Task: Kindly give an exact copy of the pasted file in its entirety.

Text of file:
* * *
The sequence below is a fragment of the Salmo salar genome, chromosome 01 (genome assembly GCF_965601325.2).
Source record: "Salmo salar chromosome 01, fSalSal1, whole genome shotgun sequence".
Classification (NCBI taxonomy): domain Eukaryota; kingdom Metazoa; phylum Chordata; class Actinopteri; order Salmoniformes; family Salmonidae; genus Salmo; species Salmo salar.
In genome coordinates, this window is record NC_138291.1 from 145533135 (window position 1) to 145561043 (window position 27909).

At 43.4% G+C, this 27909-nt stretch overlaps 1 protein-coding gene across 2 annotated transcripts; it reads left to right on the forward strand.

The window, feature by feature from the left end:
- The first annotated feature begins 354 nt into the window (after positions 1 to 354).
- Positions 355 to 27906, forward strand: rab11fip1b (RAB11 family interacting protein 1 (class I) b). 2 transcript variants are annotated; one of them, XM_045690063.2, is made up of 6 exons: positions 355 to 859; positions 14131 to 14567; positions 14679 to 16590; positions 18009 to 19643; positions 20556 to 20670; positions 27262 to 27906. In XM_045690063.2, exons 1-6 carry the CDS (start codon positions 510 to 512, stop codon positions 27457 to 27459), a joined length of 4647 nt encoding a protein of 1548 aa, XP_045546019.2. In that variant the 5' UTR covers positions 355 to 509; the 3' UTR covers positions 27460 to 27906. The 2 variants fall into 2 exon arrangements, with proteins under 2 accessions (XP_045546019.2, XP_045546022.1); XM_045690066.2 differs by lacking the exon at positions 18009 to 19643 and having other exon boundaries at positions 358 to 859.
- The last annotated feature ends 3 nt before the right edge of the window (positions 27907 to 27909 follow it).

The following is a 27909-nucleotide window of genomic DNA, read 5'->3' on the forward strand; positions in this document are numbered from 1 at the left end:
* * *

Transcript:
The sequence below is a fragment of the Salmo salar genome, chromosome 01 (genome assembly GCF_965601325.2).
Source record: "Salmo salar chromosome 01, fSalSal1, whole genome shotgun sequence".
Classification (NCBI taxonomy): domain Eukaryota; kingdom Metazoa; phylum Chordata; class Actinopteri; order Salmoniformes; family Salmonidae; genus Salmo; species Salmo salar.
In genome coordinates, this window is record NC_138291.1 from 145533135 (window position 1) to 145561043 (window position 27909).

At 43.4% G+C, this 27909-nt stretch overlaps 1 protein-coding gene across 2 annotated transcripts; it reads left to right on the forward strand.

The window, feature by feature from the left end:
- The first annotated feature begins 354 nt into the window (after positions 1 to 354).
- Positions 355 to 27906, forward strand: rab11fip1b (RAB11 family interacting protein 1 (class I) b). 2 transcript variants are annotated; one of them, XM_045690063.2, is made up of 6 exons: positions 355 to 859; positions 14131 to 14567; positions 14679 to 16590; positions 18009 to 19643; positions 20556 to 20670; positions 27262 to 27906. In XM_045690063.2, exons 1-6 carry the CDS (start codon positions 510 to 512, stop codon positions 27457 to 27459), a joined length of 4647 nt encoding a protein of 1548 aa, XP_045546019.2. In that variant the 5' UTR covers positions 355 to 509; the 3' UTR covers positions 27460 to 27906. The 2 variants fall into 2 exon arrangements, with proteins under 2 accessions (XP_045546019.2, XP_045546022.1); XM_045690066.2 differs by lacking the exon at positions 18009 to 19643 and having other exon boundaries at positions 358 to 859.
- The last annotated feature ends 3 nt before the right edge of the window (positions 27907 to 27909 follow it).

The following is a 27909-nucleotide window of genomic DNA, read 5'->3' on the forward strand; positions in this document are numbered from 1 at the left end: